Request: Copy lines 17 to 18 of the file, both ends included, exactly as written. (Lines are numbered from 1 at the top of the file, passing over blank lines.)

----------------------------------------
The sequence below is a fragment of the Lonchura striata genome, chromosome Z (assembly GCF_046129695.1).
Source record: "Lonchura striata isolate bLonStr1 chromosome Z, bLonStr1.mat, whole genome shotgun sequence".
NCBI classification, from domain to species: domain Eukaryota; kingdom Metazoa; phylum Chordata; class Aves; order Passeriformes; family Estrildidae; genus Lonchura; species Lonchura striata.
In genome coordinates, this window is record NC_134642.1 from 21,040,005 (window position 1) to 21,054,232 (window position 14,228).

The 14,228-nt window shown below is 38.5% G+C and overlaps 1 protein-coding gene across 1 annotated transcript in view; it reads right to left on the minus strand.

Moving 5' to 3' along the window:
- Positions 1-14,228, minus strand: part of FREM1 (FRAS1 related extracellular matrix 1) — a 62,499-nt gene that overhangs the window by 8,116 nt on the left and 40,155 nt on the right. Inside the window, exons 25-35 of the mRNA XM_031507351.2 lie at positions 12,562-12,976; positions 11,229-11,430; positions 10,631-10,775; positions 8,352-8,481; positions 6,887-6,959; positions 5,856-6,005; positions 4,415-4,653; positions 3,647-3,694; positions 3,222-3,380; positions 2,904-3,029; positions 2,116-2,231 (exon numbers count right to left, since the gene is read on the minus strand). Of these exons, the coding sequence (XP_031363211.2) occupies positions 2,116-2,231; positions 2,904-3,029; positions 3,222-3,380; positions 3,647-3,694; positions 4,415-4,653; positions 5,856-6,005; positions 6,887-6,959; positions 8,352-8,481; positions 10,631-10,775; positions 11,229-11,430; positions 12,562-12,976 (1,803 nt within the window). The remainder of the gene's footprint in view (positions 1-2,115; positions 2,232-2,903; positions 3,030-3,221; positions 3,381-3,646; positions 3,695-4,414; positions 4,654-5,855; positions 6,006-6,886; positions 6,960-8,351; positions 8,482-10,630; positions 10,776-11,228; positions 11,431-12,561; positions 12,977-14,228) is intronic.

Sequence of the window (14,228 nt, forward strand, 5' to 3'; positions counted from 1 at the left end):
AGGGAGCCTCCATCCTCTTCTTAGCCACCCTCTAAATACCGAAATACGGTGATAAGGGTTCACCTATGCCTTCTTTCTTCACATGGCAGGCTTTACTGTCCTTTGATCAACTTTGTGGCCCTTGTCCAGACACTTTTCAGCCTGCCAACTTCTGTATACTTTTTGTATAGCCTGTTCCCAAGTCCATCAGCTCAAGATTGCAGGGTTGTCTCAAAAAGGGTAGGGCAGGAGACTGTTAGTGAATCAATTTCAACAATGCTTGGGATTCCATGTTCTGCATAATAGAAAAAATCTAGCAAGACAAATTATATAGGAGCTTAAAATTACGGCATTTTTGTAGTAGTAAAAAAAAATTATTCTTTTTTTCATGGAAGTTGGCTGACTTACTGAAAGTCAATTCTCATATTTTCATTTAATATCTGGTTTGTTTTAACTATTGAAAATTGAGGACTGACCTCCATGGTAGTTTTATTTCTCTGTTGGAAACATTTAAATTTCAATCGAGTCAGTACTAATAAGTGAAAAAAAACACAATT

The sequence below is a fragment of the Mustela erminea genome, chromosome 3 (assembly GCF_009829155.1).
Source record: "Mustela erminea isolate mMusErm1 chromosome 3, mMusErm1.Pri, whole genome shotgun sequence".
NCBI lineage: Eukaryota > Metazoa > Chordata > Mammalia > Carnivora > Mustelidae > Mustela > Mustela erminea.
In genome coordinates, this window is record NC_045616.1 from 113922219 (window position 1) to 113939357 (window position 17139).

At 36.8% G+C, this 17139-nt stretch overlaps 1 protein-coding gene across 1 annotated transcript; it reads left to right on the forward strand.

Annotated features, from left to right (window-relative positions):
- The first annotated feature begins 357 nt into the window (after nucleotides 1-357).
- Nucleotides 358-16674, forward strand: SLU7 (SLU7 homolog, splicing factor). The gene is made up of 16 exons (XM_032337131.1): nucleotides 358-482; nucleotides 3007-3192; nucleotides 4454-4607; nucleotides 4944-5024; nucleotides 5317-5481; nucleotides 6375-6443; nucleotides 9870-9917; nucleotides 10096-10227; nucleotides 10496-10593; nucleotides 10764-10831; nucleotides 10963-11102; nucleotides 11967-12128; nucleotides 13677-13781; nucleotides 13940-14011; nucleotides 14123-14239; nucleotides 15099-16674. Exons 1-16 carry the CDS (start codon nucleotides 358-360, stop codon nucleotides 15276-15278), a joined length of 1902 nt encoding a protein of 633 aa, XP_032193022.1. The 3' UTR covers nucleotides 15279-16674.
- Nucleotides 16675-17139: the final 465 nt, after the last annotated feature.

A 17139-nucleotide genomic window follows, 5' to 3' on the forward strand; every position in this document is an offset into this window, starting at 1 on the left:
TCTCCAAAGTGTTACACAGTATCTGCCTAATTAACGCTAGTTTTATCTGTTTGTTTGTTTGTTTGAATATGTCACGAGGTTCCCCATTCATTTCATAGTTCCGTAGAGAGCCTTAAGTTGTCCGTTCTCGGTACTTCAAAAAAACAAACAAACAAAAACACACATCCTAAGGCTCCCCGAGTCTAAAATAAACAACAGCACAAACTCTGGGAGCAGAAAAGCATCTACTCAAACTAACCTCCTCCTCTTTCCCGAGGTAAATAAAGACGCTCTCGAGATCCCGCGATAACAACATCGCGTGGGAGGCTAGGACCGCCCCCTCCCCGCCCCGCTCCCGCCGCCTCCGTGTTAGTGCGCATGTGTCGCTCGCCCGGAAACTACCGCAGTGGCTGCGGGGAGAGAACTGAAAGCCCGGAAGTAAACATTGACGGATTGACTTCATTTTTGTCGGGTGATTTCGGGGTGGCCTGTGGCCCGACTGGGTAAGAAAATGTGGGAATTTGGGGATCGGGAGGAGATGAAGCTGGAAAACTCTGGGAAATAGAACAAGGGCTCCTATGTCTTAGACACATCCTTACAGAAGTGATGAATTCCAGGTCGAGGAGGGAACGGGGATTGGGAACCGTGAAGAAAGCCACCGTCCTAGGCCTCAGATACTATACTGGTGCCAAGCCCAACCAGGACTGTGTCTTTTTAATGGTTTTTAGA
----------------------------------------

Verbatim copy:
- Nucleotides 358-16674, forward strand: SLU7 (SLU7 homolog, splicing factor). The gene is made up of 16 exons (XM_032337131.1): nucleotides 358-482; nucleotides 3007-3192; nucleotides 4454-4607; nucleotides 4944-5024; nucleotides 5317-5481; nucleotides 6375-6443; nucleotides 9870-9917; nucleotides 10096-10227; nucleotides 10496-10593; nucleotides 10764-10831; nucleotides 10963-11102; nucleotides 11967-12128; nucleotides 13677-13781; nucleotides 13940-14011; nucleotides 14123-14239; nucleotides 15099-16674. Exons 1-16 carry the CDS (start codon nucleotides 358-360, stop codon nucleotides 15276-15278), a joined length of 1902 nt encoding a protein of 633 aa, XP_032193022.1. The 3' UTR covers nucleotides 15279-16674.
- Nucleotides 16675-17139: the final 465 nt, after the last annotated feature.